Somalia: Education

By Eva Cahnman


Education of the young and the old is key to a better future. If the young are educated they can work and help their countries later in life. Ever since the colonization of Somalia, the system of education has been the worst it has ever been. There were only few schools, less than 25% of people were illiterate, and hardly any children enrolled for secondary, or even primary schools. Because there is no organized government in Somalia, a stable curriculum or education program has not been yet established. Due to international organizations and private groups, the education statistics have improved in Somalia since the devastating civil war in 1991. Although, colonization had a negative impact on Somalia, education is improving.

            In order to establish a working education, parents, teachers and leaders must be educated.The organization UNICEF is trying to involve women as teachers and leaders. Before children and parents harassed women leaders and teachers. By making women more of a majority in schools all students will take them seriously. This way, students will have more available teachers qualified for the job (Communities Unite). In an attempt to raise the literacy rate of the Somali language most schools were closed. Students and teachers were sent out to rural areas to teach children and adults to read and write. These plans for national renewal were helpful to spread the language of Somali, where it was mostly unknown before then. It improved education in rural areas by giving rural citizens a chance for learning even if they did not have any schools near by (Nnoromele). During colonization the British and Italians only set up schools for military training and taught English and Italian only. Although there was one teacher-training institute established during colonization, the effort by the colonizers was weak. The training facilities were than destroyed in the civil war. Disregarding this, teacher education has ameliorated since. The organization UNICEF is helping and educating 1,142 teachers from 45 different primary schools. Now there are 10,338 teachers in primary schools all across Somalia (Nnoromele). With the help of organizations and the wanting for change, Somalia’s education of adults, leaders and teachers has greatly improved education since the civil war.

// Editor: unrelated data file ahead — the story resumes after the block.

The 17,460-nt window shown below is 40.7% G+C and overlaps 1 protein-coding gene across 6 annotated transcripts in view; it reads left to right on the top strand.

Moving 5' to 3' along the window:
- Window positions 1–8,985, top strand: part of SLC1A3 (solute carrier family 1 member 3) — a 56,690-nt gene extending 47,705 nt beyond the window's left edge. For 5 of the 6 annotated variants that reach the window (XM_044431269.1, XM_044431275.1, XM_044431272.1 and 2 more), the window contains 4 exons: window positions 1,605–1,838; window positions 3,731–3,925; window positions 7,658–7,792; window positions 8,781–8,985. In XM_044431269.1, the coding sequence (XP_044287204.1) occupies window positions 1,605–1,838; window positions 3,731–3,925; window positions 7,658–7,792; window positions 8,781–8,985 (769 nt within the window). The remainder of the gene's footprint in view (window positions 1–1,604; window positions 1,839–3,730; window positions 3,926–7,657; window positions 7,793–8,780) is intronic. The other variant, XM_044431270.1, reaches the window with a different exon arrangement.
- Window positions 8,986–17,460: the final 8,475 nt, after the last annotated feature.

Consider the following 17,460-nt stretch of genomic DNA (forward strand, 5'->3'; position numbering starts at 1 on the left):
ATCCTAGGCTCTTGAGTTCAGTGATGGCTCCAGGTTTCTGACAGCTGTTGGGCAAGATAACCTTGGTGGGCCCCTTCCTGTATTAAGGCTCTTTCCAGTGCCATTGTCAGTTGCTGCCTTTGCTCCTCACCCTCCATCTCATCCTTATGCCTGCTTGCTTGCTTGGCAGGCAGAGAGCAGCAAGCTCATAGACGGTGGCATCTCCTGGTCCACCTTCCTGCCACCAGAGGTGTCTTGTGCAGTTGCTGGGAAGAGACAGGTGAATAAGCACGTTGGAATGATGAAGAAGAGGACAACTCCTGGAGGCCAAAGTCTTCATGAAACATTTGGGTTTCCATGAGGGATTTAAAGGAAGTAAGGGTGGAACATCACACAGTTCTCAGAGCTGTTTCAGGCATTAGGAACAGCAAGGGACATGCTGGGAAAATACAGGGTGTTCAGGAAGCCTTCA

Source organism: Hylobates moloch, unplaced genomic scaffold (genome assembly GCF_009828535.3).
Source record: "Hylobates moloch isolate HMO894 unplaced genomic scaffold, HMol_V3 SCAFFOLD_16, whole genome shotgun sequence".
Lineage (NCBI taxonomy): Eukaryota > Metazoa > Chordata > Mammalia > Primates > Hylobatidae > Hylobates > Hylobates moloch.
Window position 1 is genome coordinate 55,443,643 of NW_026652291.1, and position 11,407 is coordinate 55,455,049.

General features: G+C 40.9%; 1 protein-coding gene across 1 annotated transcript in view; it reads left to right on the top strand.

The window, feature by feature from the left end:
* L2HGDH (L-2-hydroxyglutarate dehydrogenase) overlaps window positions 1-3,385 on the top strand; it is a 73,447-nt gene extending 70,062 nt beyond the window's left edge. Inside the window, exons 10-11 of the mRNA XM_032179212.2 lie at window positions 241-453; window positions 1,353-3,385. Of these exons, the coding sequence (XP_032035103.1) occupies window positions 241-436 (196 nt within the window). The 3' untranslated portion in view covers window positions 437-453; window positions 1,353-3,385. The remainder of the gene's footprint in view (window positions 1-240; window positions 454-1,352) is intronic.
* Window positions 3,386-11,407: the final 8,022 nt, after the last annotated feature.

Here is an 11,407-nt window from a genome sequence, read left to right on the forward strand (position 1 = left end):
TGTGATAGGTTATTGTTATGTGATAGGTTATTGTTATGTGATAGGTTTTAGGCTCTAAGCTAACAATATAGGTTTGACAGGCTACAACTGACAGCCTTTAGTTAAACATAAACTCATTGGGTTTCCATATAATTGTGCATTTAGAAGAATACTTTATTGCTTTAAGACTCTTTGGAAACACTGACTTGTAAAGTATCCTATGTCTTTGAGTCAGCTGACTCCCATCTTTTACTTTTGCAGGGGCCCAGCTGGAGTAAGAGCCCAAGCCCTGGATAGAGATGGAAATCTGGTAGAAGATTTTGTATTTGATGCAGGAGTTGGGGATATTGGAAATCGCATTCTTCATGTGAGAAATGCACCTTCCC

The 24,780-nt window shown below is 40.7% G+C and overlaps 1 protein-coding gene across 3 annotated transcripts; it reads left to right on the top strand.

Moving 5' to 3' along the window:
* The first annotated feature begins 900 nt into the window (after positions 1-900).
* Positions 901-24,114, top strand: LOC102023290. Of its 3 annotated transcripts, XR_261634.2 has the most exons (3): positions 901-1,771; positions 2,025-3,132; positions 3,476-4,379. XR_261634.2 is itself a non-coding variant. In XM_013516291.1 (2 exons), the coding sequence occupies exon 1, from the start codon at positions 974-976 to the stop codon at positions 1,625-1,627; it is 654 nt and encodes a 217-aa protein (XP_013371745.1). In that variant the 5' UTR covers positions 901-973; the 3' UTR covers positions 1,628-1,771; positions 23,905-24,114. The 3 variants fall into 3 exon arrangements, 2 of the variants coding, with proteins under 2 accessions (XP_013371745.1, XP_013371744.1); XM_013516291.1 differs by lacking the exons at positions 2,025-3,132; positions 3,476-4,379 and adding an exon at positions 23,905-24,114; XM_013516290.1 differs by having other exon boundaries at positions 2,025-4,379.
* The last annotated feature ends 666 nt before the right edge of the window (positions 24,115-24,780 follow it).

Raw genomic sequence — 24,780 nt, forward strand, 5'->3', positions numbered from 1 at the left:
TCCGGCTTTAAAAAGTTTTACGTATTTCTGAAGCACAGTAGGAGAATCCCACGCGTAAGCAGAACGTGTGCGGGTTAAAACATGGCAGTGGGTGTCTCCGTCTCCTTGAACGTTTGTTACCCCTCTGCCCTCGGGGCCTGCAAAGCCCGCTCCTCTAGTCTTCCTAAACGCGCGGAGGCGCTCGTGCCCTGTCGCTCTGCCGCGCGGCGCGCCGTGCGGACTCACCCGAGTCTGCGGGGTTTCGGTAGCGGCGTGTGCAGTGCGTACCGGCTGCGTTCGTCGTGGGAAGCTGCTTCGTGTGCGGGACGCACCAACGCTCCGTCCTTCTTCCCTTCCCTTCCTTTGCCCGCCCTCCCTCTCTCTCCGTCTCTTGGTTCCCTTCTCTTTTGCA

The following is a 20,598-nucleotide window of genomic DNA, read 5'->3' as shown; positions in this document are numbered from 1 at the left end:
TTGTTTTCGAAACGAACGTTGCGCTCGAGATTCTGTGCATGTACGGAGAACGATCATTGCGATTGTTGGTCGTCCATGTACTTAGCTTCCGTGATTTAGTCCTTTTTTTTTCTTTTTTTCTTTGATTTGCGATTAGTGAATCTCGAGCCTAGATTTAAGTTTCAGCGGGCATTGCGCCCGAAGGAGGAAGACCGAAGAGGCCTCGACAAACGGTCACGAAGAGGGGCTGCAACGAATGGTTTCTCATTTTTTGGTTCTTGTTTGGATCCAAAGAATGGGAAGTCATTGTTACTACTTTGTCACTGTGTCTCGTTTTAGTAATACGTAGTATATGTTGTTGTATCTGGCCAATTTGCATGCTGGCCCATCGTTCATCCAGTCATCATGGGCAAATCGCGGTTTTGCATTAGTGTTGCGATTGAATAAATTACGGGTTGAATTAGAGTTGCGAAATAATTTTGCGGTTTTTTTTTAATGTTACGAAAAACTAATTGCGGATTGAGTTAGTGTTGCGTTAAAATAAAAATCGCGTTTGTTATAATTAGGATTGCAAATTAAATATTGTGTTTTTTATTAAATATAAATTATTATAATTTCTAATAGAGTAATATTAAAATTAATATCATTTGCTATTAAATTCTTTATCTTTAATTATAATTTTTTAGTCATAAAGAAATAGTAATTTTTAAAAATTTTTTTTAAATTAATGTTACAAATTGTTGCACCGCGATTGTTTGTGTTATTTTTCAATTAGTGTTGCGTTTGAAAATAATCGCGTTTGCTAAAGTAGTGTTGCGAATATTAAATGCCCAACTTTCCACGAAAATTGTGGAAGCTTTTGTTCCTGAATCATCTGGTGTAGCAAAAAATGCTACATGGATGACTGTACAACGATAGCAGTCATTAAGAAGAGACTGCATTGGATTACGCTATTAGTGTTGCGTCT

Influenced by the teachers and superiors in schools, students need education in order to maintain a good future for the nation of Somalia.Because of acts like free primary education of eight years established by the government, and Islamic groups with enough funding for private schools, more and more schools in Somalia have been established. There are now more than five colleges in Somalia created after the civil war ended. Currently there are 1,224 primary schools in the nation, when before there was only 600 schools. To encourage the enrollment of students at these schools, UNICEF set up a group called Community Education Committee that is set up in 90% of schools around the country. Their goal is for children of all ages to enroll and complete their primary education. Because of organizations like this, the enrollment rate has gone up 28% in the last three years (Communities Unite). While help from the community is always welcome, basic supplies are essential to the improvement of education. Packages called Education Kits hold necessities for learning. These essentials include books, pencils and paper. They are sent to nations that are in desperate need for help. The education kits have been proven to achieve their goal of supporting indigenous education activities. Just from 1994-1997, the necessary objects in these kits, “increased access to schooling, universally raising attendance when provided”(Eversmann, 10). A student’s education is nothing without schooling and materials, given those things and their education will thrive.

            Although colonizing Somalia had a terrible effect on the country, it does not signify that the country cannot bounce back from hard times. As proven earlier, education in Somalia is the best it has ever been; there are a huge amount of primary, secondary, and higher-level schools, the enrollment to primary schools is greatly increasing ever year, and teachers and leaders are getting enough education to support their communities. Currently, Somalia still has one of the worst educations in the world. For the future, the government should establish an organized, unified curriculum and plan for the education of the young and old. Just this act will aid in saving the country from complete poverty and disorder. For any country in the world, education is indispensable. The schooling, training, and guidance of children creates a better future for the world, which cannot be ignored.



“Communities Unite Around Education in Somalia.” UNICEF. 14 Apr. 2005.  17 May 2009 <‌infobycountry/‌somalia_25906.html>. I received information about the organization UNICEF and how it helps Somalia’s education.

Eversmann, Eric. Education Kits in Somalia”.  17 May 2009 <‌cis/‌www/‌migration/‌pubs/‌mellon/‌3_somalia.html>. This web site gave information about education kits in Africa that provide school with basic education materials. It showed how education kits have helped school in Somalia.

“Somalia: Education Economist Intelligence Unit: Country Views Wire.” Global Issues in Context. 6 Apr. 2006.  Gale. New Trier High School Library, Winnetka, IL. 17 May 2009 <‌itweb/‌?db=GIC>. I got background notes about education in Somalia from the source.

Nnoromele, Salome C. "Somalia." World Education Encyclopedia. Ed. Rebecca

Marlow-Ferguson. Vol. #. 2nd ed. Detroit: Gale, 2001. 1225-1230. This encyclopedia gave me the majority of my notes. I got statistics, background, and current issues about education in Somalia.